Obama did not come to Japan to eat high-priced sushi, to South Korea, to commiserate with the families over the ferry-boat tragedy, to Malaysia, the airplane tragedy, all of which were on his itinerary, but to talk military alliance, unification of forces, confrontation, a pep-rally, sweetened by the Trans-Pacific Partnership, to create, if I may, the Bamboo Curtain, in homage to its antecedent Iron Curtain in Europe, reinforced by army/marine bases, a Naval Armada, strategic bomber groups, joint maneuvers, so that no cracks in the bamboo occur. In South Korea, he found a ready roster not only for blasting the North, but for making clear—at South Korea’s request—that American forces would not “abandon” its ally, keeping beyond the 2015 date firm command over that country’s forces. At this writing, the Philippines await, no surprises there in the replenishment and expansion of the installation at Subic Bay.

Meanwhile, there is Russia to contend with, in the contingency war-planning throughout Obama’s first and now second term, viscerally, as a hangover from earlier days, attracting the national-security staff and military establishment, not to say Congress, in still greater crusading mode than is felt about China. Americans have been conditioned to hate Putin and Russia, allowing for greater latitude in taking military action on that front, than on Obama’s opening a Second Front in Asia. “Assets” are flowing to the Pacific, partly because Obama and his think-tank, intelligence-community apparatchiki see dominance of a great land mass, while accomplishing the decapitation of China and, via the backdoor, Russia, as our future glory and destiny, but that does not alter the constant pressure to be applied to Russia through EU and NATO support. Can anything good possibly come out of this, or only the miasmic fantasies of a decaying Superpower intent on bringing the world down with it?

My New York Times Comment on the Landler-Rudoren article, same date, follows (emphasis here on NYT itself for complicity in furthering Obama’s war objectives):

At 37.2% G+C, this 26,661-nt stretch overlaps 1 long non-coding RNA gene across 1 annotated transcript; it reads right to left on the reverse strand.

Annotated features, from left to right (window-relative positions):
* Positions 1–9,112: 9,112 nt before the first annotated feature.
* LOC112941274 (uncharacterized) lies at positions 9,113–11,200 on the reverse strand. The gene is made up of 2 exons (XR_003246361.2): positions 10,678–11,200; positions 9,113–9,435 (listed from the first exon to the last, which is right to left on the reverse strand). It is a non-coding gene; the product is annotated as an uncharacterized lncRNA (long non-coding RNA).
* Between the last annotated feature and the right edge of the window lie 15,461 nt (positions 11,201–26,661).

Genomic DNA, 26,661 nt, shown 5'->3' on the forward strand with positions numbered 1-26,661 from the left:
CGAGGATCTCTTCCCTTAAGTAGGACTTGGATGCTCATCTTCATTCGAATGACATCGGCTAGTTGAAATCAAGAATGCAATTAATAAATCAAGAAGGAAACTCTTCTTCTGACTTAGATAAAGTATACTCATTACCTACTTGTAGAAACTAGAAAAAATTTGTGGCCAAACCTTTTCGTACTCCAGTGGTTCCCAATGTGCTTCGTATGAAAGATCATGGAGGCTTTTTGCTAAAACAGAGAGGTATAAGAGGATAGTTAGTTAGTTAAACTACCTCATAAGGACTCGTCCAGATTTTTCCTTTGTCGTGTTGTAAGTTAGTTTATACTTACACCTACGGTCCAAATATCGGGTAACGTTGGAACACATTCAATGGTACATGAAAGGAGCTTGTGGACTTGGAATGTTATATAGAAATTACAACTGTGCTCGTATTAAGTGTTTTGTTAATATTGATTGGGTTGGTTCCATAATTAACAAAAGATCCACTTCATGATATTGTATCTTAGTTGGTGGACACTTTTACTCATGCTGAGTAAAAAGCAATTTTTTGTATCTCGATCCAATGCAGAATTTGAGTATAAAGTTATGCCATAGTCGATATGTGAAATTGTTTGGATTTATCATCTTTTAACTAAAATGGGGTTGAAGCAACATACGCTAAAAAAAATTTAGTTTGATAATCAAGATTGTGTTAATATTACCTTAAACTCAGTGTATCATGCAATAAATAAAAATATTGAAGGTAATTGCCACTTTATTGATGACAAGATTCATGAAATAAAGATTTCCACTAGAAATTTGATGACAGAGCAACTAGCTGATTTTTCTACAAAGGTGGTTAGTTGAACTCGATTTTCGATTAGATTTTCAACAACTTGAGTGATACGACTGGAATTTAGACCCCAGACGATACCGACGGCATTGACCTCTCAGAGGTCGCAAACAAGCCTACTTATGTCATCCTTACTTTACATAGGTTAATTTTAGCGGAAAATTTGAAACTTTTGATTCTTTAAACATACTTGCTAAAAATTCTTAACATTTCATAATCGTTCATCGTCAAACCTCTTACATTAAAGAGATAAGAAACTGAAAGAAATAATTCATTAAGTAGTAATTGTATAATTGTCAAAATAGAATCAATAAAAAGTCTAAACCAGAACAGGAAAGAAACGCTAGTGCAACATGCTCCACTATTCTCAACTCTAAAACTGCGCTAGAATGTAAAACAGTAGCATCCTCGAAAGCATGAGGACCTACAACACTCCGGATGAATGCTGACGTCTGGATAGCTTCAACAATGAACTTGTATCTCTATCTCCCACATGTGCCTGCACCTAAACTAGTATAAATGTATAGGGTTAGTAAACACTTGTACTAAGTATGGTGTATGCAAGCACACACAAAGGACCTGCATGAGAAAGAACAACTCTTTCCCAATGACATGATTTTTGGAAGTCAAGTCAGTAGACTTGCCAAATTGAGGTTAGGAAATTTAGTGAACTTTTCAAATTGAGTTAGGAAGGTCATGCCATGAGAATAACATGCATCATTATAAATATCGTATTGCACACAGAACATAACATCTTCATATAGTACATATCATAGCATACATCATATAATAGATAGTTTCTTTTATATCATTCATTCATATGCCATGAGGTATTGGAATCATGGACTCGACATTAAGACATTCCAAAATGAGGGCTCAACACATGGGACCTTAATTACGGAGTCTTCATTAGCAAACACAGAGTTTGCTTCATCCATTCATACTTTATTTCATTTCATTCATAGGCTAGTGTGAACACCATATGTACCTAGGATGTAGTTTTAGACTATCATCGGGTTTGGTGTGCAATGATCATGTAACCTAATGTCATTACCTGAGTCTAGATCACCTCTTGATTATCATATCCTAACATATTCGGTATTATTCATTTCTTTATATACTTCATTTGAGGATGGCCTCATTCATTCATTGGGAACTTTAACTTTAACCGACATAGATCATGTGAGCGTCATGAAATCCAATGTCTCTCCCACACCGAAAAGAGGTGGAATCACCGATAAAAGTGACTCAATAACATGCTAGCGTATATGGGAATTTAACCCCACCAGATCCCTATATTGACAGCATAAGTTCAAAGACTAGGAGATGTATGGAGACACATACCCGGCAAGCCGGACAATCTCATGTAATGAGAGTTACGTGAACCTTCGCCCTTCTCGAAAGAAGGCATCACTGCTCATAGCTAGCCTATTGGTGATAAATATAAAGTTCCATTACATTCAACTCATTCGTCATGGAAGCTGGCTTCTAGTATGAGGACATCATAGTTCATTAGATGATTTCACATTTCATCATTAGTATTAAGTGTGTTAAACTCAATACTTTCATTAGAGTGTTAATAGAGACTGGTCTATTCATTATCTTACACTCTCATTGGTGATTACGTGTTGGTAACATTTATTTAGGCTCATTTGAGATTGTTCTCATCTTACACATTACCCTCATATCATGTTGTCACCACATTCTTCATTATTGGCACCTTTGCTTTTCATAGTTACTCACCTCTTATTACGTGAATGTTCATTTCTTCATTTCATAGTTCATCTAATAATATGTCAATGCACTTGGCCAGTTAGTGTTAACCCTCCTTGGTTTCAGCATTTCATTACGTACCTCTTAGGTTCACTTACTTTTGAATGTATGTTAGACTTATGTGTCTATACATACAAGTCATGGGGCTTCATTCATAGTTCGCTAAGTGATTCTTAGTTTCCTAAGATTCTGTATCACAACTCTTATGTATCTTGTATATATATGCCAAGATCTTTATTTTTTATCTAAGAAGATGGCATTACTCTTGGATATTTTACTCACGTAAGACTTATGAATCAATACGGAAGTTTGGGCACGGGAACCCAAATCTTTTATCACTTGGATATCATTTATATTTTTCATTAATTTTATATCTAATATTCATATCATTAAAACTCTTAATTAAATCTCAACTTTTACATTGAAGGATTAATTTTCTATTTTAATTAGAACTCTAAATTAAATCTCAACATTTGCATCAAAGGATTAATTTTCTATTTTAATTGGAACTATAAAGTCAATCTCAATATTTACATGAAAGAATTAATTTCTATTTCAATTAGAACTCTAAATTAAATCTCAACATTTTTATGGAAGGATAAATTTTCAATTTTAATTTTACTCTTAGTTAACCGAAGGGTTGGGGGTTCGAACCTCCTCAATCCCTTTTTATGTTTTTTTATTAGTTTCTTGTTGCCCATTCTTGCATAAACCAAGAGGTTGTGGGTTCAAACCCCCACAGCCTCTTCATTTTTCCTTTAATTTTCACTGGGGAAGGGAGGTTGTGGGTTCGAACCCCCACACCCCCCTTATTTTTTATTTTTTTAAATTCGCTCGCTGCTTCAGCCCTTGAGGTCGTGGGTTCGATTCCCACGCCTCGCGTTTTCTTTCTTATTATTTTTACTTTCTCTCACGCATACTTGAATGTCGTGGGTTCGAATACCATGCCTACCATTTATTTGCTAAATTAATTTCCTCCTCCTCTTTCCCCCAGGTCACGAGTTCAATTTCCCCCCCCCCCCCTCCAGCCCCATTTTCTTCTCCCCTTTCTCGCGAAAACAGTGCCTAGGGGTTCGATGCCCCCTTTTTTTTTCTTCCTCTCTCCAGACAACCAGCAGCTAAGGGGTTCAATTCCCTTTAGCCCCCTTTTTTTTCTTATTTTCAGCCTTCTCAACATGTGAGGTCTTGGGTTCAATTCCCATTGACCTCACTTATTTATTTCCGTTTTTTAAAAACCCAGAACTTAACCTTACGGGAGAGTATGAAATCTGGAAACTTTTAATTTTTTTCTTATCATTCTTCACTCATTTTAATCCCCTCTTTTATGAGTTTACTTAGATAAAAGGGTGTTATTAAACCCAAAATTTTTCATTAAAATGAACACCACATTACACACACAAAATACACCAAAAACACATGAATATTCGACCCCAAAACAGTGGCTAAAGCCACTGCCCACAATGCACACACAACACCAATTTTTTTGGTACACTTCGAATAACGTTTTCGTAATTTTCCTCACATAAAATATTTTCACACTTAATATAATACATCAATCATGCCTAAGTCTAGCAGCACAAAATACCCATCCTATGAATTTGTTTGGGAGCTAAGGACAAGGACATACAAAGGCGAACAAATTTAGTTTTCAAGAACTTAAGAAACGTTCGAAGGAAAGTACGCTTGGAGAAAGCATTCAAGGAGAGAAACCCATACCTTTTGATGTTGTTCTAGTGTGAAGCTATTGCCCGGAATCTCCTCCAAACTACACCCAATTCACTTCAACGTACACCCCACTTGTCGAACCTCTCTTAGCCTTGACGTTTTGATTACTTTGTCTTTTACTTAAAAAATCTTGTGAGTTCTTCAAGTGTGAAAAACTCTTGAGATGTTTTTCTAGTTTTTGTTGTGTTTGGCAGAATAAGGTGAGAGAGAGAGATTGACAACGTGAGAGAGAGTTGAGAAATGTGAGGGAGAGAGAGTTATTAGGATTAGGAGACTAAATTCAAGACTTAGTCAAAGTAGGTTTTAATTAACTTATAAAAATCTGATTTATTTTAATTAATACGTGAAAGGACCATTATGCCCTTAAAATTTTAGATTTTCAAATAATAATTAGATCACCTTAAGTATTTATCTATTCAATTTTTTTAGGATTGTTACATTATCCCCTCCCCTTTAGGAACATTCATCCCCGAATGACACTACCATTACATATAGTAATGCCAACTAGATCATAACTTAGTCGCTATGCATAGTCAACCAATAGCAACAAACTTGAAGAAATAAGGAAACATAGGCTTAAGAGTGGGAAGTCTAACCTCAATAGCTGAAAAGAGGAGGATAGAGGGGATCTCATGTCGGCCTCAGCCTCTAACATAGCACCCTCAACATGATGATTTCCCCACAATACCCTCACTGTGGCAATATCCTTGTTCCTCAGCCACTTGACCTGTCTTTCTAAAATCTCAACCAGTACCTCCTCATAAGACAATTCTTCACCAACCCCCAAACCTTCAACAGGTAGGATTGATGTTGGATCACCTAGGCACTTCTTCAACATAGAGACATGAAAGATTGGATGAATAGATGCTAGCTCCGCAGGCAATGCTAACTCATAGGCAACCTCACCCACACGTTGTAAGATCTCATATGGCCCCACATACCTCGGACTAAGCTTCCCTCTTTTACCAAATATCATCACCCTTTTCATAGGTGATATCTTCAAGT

NYT’s hero-worship posture toward Obama is crass prostration before Authority, unworthy of journalistic integrity. E.g.: “The setbacks…speak to the common challenge Mr. Obama has had in translating his ideas and ambitions into enduring policies. He has watched outside forces unravel his best-laid plans, from resetting relations with Russia to managing the epochal political change in the Arab world.” Enduring policies? Even drone assassination is carefully structured to bind subsequent administrations. As for resetting relations with Russia, the reverse–here not only the coup in Ukraine–is true, steady US efforts at isolating Russia, banking on generating hostility in order to gain popularity at home; and urging NATO forces to the Russian border.

Indeed any discussion of Russia must include China, Obama’s attempt to prevent their cooperation in a Eurasian bloc. Global hegemony is the “enduring” policy, that which NYT is afraid to discuss and analyze. Why the Far East trip? Why embrace Abe? Trade is one aspect, as in the TransPacific Partnership, but it is ancillary to the MILITARY purpose, and NYT knows that full well–i.e., the isolation and containment of China.

Worthy of hero-worship? Only if one wants the progression toward confrontation and possible war. As for the Middle East, obvious tilting to Israel and prevention of peace process; also, this week more attack copters to Sissi and Egyptian military government. Obama loves coups–helps create them.

Norman Pollack has written on Populism. His interests are social theory and the structural analysis of capitalism and fascism. He can be reached at pollackn@msu.edu.